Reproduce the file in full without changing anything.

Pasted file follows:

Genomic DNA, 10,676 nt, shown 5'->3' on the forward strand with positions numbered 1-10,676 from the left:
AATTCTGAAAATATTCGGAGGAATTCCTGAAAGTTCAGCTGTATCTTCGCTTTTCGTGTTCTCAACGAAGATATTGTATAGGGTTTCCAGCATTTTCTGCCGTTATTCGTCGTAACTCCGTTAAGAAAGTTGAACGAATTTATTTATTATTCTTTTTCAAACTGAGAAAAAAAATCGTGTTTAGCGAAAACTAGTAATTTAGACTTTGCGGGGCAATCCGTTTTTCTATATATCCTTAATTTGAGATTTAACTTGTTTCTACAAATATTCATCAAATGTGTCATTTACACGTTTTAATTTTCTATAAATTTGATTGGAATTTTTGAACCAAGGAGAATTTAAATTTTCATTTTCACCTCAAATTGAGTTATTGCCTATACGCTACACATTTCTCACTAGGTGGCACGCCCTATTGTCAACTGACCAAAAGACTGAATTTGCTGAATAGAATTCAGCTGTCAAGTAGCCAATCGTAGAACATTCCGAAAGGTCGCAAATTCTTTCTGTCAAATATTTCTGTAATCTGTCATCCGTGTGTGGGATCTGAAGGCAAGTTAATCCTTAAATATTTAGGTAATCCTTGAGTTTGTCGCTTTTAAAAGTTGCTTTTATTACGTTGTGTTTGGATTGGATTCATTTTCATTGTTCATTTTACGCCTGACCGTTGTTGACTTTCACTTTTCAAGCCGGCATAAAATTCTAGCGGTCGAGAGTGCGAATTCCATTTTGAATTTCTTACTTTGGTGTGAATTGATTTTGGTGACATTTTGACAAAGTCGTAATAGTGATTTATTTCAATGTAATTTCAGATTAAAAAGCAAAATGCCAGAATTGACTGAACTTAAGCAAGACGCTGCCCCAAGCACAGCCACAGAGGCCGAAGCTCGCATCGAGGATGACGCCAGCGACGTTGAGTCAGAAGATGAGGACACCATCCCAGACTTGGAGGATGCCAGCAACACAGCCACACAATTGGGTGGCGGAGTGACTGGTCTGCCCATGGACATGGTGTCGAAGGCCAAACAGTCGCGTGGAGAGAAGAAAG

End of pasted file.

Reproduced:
Genomic DNA, 10,676 nt, shown 5'->3' on the forward strand with positions numbered 1-10,676 from the left:
AATTCTGAAAATATTCGGAGGAATTCCTGAAAGTTCAGCTGTATCTTCGCTTTTCGTGTTCTCAACGAAGATATTGTATAGGGTTTCCAGCATTTTCTGCCGTTATTCGTCGTAACTCCGTTAAGAAAGTTGAACGAATTTATTTATTATTCTTTTTCAAACTGAGAAAAAAAATCGTGTTTAGCGAAAACTAGTAATTTAGACTTTGCGGGGCAATCCGTTTTTCTATATATCCTTAATTTGAGATTTAACTTGTTTCTACAAATATTCATCAAATGTGTCATTTACACGTTTTAATTTTCTATAAATTTGATTGGAATTTTTGAACCAAGGAGAATTTAAATTTTCATTTTCACCTCAAATTGAGTTATTGCCTATACGCTACACATTTCTCACTAGGTGGCACGCCCTATTGTCAACTGACCAAAAGACTGAATTTGCTGAATAGAATTCAGCTGTCAAGTAGCCAATCGTAGAACATTCCGAAAGGTCGCAAATTCTTTCTGTCAAATATTTCTGTAATCTGTCATCCGTGTGTGGGATCTGAAGGCAAGTTAATCCTTAAATATTTAGGTAATCCTTGAGTTTGTCGCTTTTAAAAGTTGCTTTTATTACGTTGTGTTTGGATTGGATTCATTTTCATTGTTCATTTTACGCCTGACCGTTGTTGACTTTCACTTTTCAAGCCGGCATAAAATTCTAGCGGTCGAGAGTGCGAATTCCATTTTGAATTTCTTACTTTGGTGTGAATTGATTTTGGTGACATTTTGACAAAGTCGTAATAGTGATTTATTTCAATGTAATTTCAGATTAAAAAGCAAAATGCCAGAATTGACTGAACTTAAGCAAGACGCTGCCCCAAGCACAGCCACAGAGGCCGAAGCTCGCATCGAGGATGACGCCAGCGACGTTGAGTCAGAAGATGAGGACACCATCCCAGACTTGGAGGATGCCAGCAACACAGCCACACAATTGGGTGGCGGAGTGACTGGTCTGCCCATGGACATGGTGTCGAAGGCCAAACAGTCGCGTGGAGAGAAGAAAG